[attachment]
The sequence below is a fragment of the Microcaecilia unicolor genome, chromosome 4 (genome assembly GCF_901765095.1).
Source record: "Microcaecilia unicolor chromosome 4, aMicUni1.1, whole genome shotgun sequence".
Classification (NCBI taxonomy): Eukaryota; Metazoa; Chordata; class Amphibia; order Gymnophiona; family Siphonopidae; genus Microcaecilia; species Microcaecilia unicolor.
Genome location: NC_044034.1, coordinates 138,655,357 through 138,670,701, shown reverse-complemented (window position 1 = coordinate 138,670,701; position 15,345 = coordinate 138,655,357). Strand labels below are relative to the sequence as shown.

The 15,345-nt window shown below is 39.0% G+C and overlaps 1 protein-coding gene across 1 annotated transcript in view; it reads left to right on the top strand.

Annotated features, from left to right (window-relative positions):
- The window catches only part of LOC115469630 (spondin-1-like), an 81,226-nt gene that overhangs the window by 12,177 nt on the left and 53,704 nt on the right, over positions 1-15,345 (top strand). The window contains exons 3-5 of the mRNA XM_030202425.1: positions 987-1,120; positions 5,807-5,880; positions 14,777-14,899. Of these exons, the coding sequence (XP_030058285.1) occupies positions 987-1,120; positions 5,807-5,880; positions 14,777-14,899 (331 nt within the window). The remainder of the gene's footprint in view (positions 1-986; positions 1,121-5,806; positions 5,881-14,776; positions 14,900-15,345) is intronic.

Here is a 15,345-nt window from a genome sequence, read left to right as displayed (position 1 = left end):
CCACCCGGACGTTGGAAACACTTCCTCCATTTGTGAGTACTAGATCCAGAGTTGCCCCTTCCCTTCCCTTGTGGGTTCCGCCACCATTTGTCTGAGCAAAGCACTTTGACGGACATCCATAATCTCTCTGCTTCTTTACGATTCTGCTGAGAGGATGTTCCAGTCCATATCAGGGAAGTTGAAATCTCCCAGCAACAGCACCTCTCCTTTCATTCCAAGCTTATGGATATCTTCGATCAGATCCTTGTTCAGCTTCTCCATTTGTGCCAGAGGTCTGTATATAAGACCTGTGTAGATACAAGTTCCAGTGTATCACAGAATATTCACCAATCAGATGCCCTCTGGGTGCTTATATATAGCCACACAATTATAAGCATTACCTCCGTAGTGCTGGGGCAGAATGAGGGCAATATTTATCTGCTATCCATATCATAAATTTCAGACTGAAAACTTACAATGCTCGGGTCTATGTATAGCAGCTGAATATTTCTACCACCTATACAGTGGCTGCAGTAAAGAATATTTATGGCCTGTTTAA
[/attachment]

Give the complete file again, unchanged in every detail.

The sequence below is a fragment of the Microcaecilia unicolor genome, chromosome 4 (genome assembly GCF_901765095.1).
Source record: "Microcaecilia unicolor chromosome 4, aMicUni1.1, whole genome shotgun sequence".
Classification (NCBI taxonomy): Eukaryota; Metazoa; Chordata; class Amphibia; order Gymnophiona; family Siphonopidae; genus Microcaecilia; species Microcaecilia unicolor.
Genome location: NC_044034.1, coordinates 138,655,357 through 138,670,701, shown reverse-complemented (window position 1 = coordinate 138,670,701; position 15,345 = coordinate 138,655,357). Strand labels below are relative to the sequence as shown.

The 15,345-nt window shown below is 39.0% G+C and overlaps 1 protein-coding gene across 1 annotated transcript in view; it reads left to right on the top strand.

Annotated features, from left to right (window-relative positions):
- The window catches only part of LOC115469630 (spondin-1-like), an 81,226-nt gene that overhangs the window by 12,177 nt on the left and 53,704 nt on the right, over positions 1-15,345 (top strand). The window contains exons 3-5 of the mRNA XM_030202425.1: positions 987-1,120; positions 5,807-5,880; positions 14,777-14,899. Of these exons, the coding sequence (XP_030058285.1) occupies positions 987-1,120; positions 5,807-5,880; positions 14,777-14,899 (331 nt within the window). The remainder of the gene's footprint in view (positions 1-986; positions 1,121-5,806; positions 5,881-14,776; positions 14,900-15,345) is intronic.

Here is a 15,345-nt window from a genome sequence, read left to right as displayed (position 1 = left end):
CCACCCGGACGTTGGAAACACTTCCTCCATTTGTGAGTACTAGATCCAGAGTTGCCCCTTCCCTTCCCTTGTGGGTTCCGCCACCATTTGTCTGAGCAAAGCACTTTGACGGACATCCATAATCTCTCTGCTTCTTTACGATTCTGCTGAGAGGATGTTCCAGTCCATATCAGGGAAGTTGAAATCTCCCAGCAACAGCACCTCTCCTTTCATTCCAAGCTTATGGATATCTTCGATCAGATCCTTGTTCAGCTTCTCCATTTGTGCCAGAGGTCTGTATATAAGACCTGTGTAGATACAAGTTCCAGTGTATCACAGAATATTCACCAATCAGATGCCCTCTGGGTGCTTATATATAGCCACACAATTATAAGCATTACCTCCGTAGTGCTGGGGCAGAATGAGGGCAATATTTATCTGCTATCCATATCATAAATTTCAGACTGAAAACTTACAATGCTCGGGTCTATGTATAGCAGCTGAATATTTCTACCACCTATACAGTGGCTGCAGTAAAGAATATTTATGGCCTGTTTAA